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About the project

A Welsh icon stands in a small South Wales village; Newbridge Memo memorial hall and Grade II former miners’ institute. The institute is a lasting monument to the miners who worked so hard to build it, to open in 1908. The memorial hall was built in 1924 to remember the local servicemen who lost their lives during the First World War. Recently refurbished, the Memo is a crucial community hub, with a busy modern library, daily classes, events and evening entertainment.

The project aims to preserve the Memo for future generations and encourage understanding of its history. The restoration work includes the deco style ballroom, bar, kitchen and the spacious auditorium, which is now a theatre stage and cinema facility. The memorial hall has a heritage learning experience, with a dedicated interactive programme telling the story of the building’s development.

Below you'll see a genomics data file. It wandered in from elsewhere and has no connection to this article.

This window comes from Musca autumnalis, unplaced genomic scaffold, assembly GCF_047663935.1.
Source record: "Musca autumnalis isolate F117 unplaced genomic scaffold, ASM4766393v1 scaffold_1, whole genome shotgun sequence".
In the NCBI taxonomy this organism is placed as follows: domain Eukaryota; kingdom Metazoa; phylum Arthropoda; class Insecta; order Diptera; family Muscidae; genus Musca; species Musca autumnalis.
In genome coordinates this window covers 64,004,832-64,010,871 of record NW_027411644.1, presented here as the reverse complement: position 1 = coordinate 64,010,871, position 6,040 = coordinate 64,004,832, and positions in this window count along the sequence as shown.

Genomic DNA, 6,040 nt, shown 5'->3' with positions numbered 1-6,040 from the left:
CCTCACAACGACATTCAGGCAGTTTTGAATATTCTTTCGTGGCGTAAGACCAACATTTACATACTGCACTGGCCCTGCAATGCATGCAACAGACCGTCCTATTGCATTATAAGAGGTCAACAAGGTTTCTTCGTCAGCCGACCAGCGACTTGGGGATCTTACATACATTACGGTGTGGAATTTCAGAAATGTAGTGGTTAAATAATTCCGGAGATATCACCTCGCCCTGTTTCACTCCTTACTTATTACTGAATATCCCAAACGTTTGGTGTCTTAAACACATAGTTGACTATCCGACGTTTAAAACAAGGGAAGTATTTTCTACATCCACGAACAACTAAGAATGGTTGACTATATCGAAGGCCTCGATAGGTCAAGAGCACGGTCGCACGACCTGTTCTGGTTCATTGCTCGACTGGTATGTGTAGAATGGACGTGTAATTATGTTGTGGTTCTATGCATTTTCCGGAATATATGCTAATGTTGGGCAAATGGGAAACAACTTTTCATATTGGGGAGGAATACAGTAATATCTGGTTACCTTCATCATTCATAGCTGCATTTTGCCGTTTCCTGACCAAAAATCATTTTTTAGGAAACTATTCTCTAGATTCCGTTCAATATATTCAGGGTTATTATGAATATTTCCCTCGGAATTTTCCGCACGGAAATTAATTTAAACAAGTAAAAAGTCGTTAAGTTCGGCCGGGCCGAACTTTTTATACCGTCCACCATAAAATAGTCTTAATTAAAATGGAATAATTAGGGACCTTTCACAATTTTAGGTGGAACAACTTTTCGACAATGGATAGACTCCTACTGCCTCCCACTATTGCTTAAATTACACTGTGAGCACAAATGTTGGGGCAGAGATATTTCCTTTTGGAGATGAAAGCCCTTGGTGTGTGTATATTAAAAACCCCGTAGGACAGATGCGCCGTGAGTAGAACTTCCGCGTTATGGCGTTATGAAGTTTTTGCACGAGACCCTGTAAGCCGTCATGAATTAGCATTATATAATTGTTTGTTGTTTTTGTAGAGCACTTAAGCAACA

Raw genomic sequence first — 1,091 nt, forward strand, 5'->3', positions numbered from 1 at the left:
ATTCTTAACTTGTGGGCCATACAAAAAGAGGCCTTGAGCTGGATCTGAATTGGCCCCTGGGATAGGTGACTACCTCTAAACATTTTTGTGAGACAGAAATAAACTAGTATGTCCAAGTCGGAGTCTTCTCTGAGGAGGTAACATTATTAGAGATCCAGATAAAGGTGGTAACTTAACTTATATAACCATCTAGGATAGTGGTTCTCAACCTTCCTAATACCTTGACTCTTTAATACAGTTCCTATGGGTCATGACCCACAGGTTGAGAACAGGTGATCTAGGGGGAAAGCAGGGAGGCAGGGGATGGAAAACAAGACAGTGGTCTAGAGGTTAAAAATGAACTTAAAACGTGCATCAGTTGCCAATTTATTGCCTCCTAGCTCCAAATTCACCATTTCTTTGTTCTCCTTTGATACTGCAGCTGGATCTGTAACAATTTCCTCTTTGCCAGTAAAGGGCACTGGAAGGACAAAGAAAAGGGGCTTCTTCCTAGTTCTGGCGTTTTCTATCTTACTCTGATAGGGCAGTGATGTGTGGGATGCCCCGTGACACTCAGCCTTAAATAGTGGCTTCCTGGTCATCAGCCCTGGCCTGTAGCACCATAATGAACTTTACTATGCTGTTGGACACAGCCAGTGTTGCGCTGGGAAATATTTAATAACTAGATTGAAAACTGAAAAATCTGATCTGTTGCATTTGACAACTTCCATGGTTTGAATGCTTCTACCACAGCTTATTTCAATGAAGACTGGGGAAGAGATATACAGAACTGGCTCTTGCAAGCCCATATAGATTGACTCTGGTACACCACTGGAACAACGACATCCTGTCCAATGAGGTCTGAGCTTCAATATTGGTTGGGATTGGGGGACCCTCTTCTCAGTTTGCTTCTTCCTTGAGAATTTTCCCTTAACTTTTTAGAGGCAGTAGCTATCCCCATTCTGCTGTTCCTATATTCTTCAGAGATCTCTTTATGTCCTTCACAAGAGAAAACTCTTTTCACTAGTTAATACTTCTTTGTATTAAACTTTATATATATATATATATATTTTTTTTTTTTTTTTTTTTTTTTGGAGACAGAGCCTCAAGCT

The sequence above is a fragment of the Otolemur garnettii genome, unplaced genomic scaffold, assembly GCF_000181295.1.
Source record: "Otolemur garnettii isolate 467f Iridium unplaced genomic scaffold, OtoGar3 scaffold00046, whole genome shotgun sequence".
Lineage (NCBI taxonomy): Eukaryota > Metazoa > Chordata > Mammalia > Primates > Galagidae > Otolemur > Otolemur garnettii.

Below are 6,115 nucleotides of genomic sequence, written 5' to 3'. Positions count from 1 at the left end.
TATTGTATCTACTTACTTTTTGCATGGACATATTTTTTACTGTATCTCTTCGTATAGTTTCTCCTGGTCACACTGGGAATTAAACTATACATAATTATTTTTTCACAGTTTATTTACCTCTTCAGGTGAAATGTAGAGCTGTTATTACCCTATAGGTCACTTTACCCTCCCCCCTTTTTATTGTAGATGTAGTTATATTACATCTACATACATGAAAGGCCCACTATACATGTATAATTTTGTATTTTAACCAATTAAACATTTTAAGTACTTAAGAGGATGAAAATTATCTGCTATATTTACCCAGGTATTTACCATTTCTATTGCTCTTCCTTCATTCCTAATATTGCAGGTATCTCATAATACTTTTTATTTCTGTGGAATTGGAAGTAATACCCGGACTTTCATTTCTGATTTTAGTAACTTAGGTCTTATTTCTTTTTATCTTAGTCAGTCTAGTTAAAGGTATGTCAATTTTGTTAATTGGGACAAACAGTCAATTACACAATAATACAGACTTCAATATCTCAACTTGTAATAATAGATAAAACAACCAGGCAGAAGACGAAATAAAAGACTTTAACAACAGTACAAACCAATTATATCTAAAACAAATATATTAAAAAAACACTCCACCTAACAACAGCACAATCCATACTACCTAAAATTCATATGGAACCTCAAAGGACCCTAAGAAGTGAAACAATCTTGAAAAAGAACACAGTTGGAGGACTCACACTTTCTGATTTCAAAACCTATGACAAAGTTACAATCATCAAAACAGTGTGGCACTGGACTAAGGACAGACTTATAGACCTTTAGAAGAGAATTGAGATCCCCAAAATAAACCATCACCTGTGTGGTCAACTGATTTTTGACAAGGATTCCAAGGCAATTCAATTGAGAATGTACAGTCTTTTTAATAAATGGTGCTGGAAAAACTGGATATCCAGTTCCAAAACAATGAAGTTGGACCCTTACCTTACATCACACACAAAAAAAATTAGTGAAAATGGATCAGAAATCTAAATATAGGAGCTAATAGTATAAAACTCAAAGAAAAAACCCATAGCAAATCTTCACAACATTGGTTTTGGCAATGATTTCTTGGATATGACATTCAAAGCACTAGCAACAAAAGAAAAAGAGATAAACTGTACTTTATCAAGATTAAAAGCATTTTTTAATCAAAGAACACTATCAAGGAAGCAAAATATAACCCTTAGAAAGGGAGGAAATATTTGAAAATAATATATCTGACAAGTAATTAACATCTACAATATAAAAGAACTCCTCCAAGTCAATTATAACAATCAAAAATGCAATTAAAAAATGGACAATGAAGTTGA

Since re-opening in 2013, the building has attracted more than 100,000 visitors per year. Some 40,000 people visited the library and information resource centre in its first year of operation and around 20 local groups regularly use the building to run events. Events have included tea dances which attracted more than 100 senior citizens.

The Newbridge Memo featured in BBC2’s Restoration programme where it came second in the UK finals. The building is regularly used for filming shows such as Sherlock Holmes and Doctor Who. The project has also attracted the support of the Prince of Wales, Richard Attenborough and honorary patron James Dean Bradfield, Manic Street Preachers’ lead singer.

For more information about Newbridge Memo visit the website.

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